Edward C. Delavan was a rich and very generous promoter of the temperance movement.
Delavan was born on January 6, 1793 in Franklin, New York. His parents were Stephen Delavan and Hannah Wallace Delavan. 1820 he married Abigail Marvin Smith and they had five children.
In the economic boom caused by the opening of the Erie Canal, Delavan invested in land. By around 1827 had amassed an enormous fortune. After his first wife died, he married Harriet Ann Schuyler. They had one child.
In 1829 Edward C. Delavan had a leading role in founding the New York State Temperance Society. At that time temperance meant drinking only beer or wine. People didn’t know that standard drinks of beer, wine and spirits contain the same amount of pure alcohol.
Delavan came to believe in total abstinence from all alcoholic. But he failed to convince the New York State Temperance Society to adopt that position. So he left the Society in 1836. Delavan then gave $10,000 to help form the American Temperance Union. It was based on total abstinence.
Delavan came to believe that the “wine” referred to in the Bible was unfermented grape juice. This view caused much dispute. As a result, Delavan left the Presbyterian church to join the Episcopal church.
Promoted Temperance in Europe
In 1838 Delavan sailed to Europe to promote temperance. He brought hundreds of temperance tracts on the trip and had them reprinted in England. His visits to France and Italy confirmed his belief that wine was a great evil.
In 1845 he opened Delavan House in Albany. It was one of the first temperance hotels in the country. Although it was used by many abstaining state legislators and lobbyists, the hotel lost money.
The same year he convinced the New York State legislature to pass a local option bill. It let townships vote on accepting or rejecting local prohibition.
In 1850 Delavan tried unsuccessfully to organize a life insurance company. It was to be for abstaining policy holders. That may have saved him money in the long run. He falsely thought that alcohol consumers died sooner than abstainers. Today we know that moderate drinkers tend to live longer than abstainers.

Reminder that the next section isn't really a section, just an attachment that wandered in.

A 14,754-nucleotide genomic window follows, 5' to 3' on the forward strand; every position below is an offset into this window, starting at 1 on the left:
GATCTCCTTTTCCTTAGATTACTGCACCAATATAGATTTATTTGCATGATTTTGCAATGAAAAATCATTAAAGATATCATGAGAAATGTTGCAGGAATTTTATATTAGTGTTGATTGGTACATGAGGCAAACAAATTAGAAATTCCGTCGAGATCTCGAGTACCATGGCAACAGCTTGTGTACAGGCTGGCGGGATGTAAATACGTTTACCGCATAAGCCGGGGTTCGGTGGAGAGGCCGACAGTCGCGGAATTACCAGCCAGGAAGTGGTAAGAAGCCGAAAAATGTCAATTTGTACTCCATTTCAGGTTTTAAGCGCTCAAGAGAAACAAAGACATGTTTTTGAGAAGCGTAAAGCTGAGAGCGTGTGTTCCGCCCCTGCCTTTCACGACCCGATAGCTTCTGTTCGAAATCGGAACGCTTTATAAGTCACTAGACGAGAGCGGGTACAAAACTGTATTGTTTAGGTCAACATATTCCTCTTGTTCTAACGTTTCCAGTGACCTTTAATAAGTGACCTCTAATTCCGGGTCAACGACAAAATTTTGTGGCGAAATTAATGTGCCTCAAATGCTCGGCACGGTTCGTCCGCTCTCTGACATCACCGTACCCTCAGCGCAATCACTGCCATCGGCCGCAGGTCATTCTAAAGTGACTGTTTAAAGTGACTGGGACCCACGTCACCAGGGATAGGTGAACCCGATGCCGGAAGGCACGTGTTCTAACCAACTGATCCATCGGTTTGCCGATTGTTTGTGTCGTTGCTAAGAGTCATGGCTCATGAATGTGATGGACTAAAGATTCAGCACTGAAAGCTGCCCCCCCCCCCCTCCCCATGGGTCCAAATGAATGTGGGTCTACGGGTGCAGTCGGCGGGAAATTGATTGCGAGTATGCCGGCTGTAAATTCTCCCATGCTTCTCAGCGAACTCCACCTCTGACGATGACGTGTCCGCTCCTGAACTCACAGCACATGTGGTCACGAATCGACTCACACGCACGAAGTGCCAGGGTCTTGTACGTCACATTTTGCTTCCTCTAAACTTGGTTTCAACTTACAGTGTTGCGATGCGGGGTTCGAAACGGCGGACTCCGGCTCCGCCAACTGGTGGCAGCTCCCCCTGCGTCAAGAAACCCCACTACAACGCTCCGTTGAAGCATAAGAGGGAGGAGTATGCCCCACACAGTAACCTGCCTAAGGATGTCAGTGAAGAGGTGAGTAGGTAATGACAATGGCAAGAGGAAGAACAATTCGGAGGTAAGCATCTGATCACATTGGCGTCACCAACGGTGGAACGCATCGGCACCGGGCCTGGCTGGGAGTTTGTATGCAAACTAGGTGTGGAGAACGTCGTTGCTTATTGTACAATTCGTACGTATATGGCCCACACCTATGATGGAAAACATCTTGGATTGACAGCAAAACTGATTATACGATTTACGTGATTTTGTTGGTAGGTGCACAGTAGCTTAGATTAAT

Edward C. Delavan’s major contribution to the temperance movement was through his distribution of persuasive materials (‘propaganda’). He said he financed the publication and distribution of over than 36 million anti-alcohol tracts and magazine issues.
In 1837 he mailed an issue of the Journal of the American Temperance Union to every member of Congress, every member of the clergy, and every postmaster in the entire country. In 1842 he sent 150,000 color copies of Dr. Thomas Sewall‘s famous drawings of alcohol-diseased stomachs to poorhouses, prisons, hospitals, and schools. In 1846 he sent a temperance leaflet to every household in the state of New York.
Edward C. Delavan financially supported the Journal of the American Temperance Union, the Prohibitionist, the American Temperance Intelligencer, the Temperance Recorder, and the Enquirer.
During the 1850s Delavan promoted state-wide prohibition. This was passed by the legislature in 1855. However, it was quickly overturned by court action.
Delavan continued investing in real estate. By the eve (1860) of the Civil War, his fortune had grown to $625,000. His net worth made him one of the two dozen richest men in the state of New York. During the Civil War, Delavan sent a million copies of a temperance tract to soldiers in the Union army.
Edward C. Delavan died on January 15, 1871 in Schenectady, New York. He left his estate, valued at $800,000 to $1 million, to his family.
Rorabaugh, W. Edward C. Delavan. American National Biography.
Rumbarger, J. Profits, Power, and Prohibition. Albany: State U New York Press, 1989.
Taylor, John and Delavan, Edward C. A report of the trial of the cause of John Taylor vs. Edward C. Delavan: prosecuted for an alleged libel. Albany, NY: Hoffman, White & Visscher, 1840.